“I certainly had a group of people who all supported what I was doing, in many ways. Not just in football, but in life. They made me work for what I had to do because I had to work hard and wasn’t just given things,” Harper said. “I enjoyed all of the time that I had at Hickman Mills. It was a gift and blessing. I can’t tell you how many times I had the opportunity to say thank you to parents, coaches and fans. For a high school kid – looking back, that was a bigger deal than I realized. I was on television probably every week.”

Despite all his high school athletic accomplishments, playing professional football is not a level Harper saw himself reaching.

“I recall people making what I thought were outlandish statements about me playing pro football,” he said. “I was 178 pounds in high school. I had speed, but hadn’t yet envisioned myself playing pro football, but the opportunities to play in college were certainly available. I was recruited by many schools across the nation.”

Harper decided to take his talents to the University of Southern California, where in the fall of 1979 he joined the backfield of eventual Heisman Trophy winners Marcus Allen and Charles White.

“My dream was to be the fastest man in the world; my opportunity was to play college football,” he said. Harper made a good first impression as a freshman for the No. 1 ranked USC Trojans in a game against Oregon State.

“I gained 48 yards on my first carry and 126 yards in the game, and that was the second half of the game,” he said. “For a brief moment, I thought it was going to be easy.”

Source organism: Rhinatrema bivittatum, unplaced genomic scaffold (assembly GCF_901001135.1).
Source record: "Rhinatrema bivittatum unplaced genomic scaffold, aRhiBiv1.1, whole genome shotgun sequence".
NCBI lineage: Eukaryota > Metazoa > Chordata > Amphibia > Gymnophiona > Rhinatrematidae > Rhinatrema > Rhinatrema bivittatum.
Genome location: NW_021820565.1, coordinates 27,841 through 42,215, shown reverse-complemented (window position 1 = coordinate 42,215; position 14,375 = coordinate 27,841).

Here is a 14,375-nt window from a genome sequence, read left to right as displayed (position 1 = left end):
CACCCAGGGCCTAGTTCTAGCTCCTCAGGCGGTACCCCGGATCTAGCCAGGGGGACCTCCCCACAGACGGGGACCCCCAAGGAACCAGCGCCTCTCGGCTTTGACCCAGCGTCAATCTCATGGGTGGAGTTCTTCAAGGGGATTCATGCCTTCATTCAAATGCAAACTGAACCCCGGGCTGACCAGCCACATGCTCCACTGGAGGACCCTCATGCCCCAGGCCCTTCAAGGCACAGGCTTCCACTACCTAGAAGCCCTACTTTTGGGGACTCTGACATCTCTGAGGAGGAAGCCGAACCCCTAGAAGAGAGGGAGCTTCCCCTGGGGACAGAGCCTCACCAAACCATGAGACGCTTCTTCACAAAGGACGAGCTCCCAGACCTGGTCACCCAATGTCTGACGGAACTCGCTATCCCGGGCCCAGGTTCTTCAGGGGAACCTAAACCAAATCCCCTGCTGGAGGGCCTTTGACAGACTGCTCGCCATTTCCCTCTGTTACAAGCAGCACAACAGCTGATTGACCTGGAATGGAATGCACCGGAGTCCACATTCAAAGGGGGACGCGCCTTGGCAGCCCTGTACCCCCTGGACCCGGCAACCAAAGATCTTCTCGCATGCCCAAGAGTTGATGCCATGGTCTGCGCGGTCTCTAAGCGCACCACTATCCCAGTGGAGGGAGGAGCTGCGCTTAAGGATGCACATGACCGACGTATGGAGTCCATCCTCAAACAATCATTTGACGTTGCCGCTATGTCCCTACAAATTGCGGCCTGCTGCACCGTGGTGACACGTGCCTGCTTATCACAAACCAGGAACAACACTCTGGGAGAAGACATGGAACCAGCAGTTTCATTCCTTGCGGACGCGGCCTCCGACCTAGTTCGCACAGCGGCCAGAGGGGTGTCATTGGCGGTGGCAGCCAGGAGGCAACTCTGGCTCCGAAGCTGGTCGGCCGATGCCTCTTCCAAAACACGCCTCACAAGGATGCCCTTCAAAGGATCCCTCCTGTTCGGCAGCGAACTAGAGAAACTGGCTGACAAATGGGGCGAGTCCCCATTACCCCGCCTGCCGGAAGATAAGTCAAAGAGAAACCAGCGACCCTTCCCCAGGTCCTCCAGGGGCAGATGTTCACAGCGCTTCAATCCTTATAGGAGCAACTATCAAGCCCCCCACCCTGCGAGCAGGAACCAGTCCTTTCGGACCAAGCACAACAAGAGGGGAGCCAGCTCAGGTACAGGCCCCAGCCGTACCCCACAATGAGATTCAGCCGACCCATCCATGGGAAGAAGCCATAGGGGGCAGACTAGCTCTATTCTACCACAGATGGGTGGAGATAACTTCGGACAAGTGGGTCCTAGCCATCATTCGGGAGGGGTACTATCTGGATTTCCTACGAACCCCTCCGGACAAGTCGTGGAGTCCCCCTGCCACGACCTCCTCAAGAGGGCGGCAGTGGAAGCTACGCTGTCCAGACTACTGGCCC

The Trojans completed the season with an 11-0-1 record, while claiming the Pac-10 title and defeating No. 1 Ohio State, 17-16, in the Rose Bowl. The College Football Researchers Association selected USC as National Champions. The Trojans also received a No. 2 ranking in the final Associated Press poll.

Injuries during Harper’s sophomore season did not allow him to compete the full season with Allen for the premier running back spot. He also had to red shirt the following season due to injury. He finished his USC career strong, by leading a committee of Trojan tailbacks with 685 rushing yards during his senior season.

Harper graduated with a Bachelor of Science from the Marshall School of Business at USC in the spring of 1984. The Los Angeles Rams selected Harper in the 11th round of the 1984 NFL Draft, but he did not make the roster. Harper then played a short stint in the Canadian Football League before returning to the NFL. After being cut a second time by the Rams, the New York Jets signed him as a free agent. Harper would go on to play four more years (1986-90) as a wide receiver and kick return specialist for the Jets.

After his NFL career, he spent nearly 18 years working for Fortune 500 companies such as Amdahl Corporation, Sun Microsystems, Hitachi Data Systems and NetApp. Harper eventually went on to work as a Development Director for Acres of Hope, a nonprofit program that helps provide for homeless women with children. During Harper’s time with the organization, they acquired a new property that he said was more conducive to the needs of the women and children. With community support, the program raised more than $2 million.

“That helped me appreciate how much community means,” he said. “Working at Acres of Hope and engaging with the community … taught me something as a man, as a person, as a dad and as a husband about how special that relationship with your wife can and should be.”

Harper also worked as the Director of Community Outreach for the Sacramento Mountain Lions, a member of the United Football League. He engaged with community organizations such as youth sports teams, churches and faith-based organizations. Harper now works as the Associate Athletic